Latest posts by Gale Ambassadors (see all)
- Not on the Ball: England’s Top Three World Cup Blunders - June 6, 2018
- The Little Ratters We Know Little About: The A Brief History of the Yorkshire Terrier - May 31, 2018
- Soviets and the Spanish Civil War - May 23, 2018
- The Only Way is Wessex: Thomas Hardy’s Cultural Impressions - May 17, 2018
- Rebeldes, pícaros, místicos y rústicos: los irlandeses en las reseñas literarias británicas - May 10, 2018
Written by Rory Herbert, Gale Ambassador at the University of Portsmouth
I am a second year History student and President of the History Society at the University of Portsmouth. I enjoy trying to grapple with the vastness and complexity of this subject, and the challenges it can present. On the rare occasions that I have free time, I can be found playing hockey or researching historical facts and events.
Homophobia surrounding the 1980s AIDS crisis
During the early 1980s, AIDS became an ever-growing concern in the minds of Americans, and brought to the fore the deep-seated tensions and homophobic tendencies that plagued the nation’s media and political institutes. Gale’s Archives of Sexuality & Gender provides access to a wealth of sources that help us to understand the issues and struggles experienced by these long-oppressed and ignored members of society during a particularly trying period.
Initially dubbed ‘GRID’ (Gay-Related Immune Disorder) within scientific communities, AIDS was largely attributed – and in some cases blamed – on the homosexual male community within the US. As the virus seemed to affect mainly this vulnerable minority, there was a reluctance in the media to report on the growing epidemic and, unsurprisingly, the outbreak was initially largely ignored. This highlights the media’s reluctance to portray, and at times deliberate omission of homosexuals from press coverage. The New York Times, for instance, was criticised for its refusal to acknowledge, or at least positively portray this lifestyle, publishing only negative stories related to the community.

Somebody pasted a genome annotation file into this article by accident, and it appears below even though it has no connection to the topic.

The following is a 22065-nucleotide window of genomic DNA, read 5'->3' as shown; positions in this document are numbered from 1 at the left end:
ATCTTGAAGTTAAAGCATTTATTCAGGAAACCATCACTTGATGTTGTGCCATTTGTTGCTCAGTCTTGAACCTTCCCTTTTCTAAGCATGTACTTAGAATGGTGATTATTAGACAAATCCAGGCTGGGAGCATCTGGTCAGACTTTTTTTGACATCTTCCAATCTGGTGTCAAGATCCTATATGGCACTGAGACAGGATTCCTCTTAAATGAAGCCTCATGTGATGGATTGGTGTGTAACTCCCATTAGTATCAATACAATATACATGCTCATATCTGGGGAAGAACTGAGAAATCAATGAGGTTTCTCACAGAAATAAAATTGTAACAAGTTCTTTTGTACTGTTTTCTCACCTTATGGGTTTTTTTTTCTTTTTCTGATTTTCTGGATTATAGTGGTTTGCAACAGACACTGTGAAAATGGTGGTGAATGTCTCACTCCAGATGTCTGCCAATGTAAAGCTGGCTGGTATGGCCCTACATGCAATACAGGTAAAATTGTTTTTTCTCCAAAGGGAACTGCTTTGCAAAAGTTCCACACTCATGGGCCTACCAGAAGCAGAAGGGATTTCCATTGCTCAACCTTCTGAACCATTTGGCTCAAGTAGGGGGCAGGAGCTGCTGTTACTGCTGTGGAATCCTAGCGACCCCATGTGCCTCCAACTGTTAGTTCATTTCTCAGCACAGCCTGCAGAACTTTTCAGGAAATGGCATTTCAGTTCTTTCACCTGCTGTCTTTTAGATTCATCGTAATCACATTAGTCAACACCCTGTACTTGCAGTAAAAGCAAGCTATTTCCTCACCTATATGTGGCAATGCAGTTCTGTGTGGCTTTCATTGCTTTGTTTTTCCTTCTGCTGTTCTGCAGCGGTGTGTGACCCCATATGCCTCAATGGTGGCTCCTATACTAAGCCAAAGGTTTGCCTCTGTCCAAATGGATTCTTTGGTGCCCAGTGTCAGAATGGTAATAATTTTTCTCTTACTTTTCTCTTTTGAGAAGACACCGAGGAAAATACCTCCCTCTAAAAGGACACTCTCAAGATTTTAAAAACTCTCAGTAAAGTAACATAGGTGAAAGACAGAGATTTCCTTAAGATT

Consequently, newspaper stories detailing the lives and experiences of AIDS sufferers were few and often their portrayal was heavily driven by prejudice. Picking up on the contrast, congressman Gerry Studds highlighted the difference between the portrayal of homosexual and non-homosexual sufferers of the disease. The former were dismissed and labelled as liable, whilst the latter were considered innocent victims and true sufferers.
With media coverage offering such negative and slanderous depictions of homosexuals within society, it is unsurprising that this social group experienced increased homophobia related to the AIDS crisis. The lack of scientific understanding of the disorder fuelled increased hatred towards the community who found themselves increasingly under attack from all fronts.
Homophobia would go on to encroach into the politics of the time as well. Republican politician Jim Courter, for instance, exploited the AIDS crisis during his campaign; directly attacking the community, and threatening to dismiss gay individuals even if they did not have the disease. What is most shocking was his ability to make such statements and actively promote discrimination and prejudice in official campaigns, as it indicates the sheer lack of protective rights granted towards homosexuals at the time in the US. Even his rival, who challenged such statements, refused to make guarantees to the gay demographic.
Many gay activists and pressure groups began to fear the repercussions of the increase in homophobic politics and media, and worry about the impact it would have on dealing with the AIDS crisis. Just as the media had been slow to respond, the gay community found government efforts (such as arranging research funding) were reluctant, delayed and half-hearted.
So, while the 1980s AIDS crisis proved to be little more than a scare produced by sensationalist elements within the media, it highlighted the truly toxic attitudes within American society towards the homosexuality community.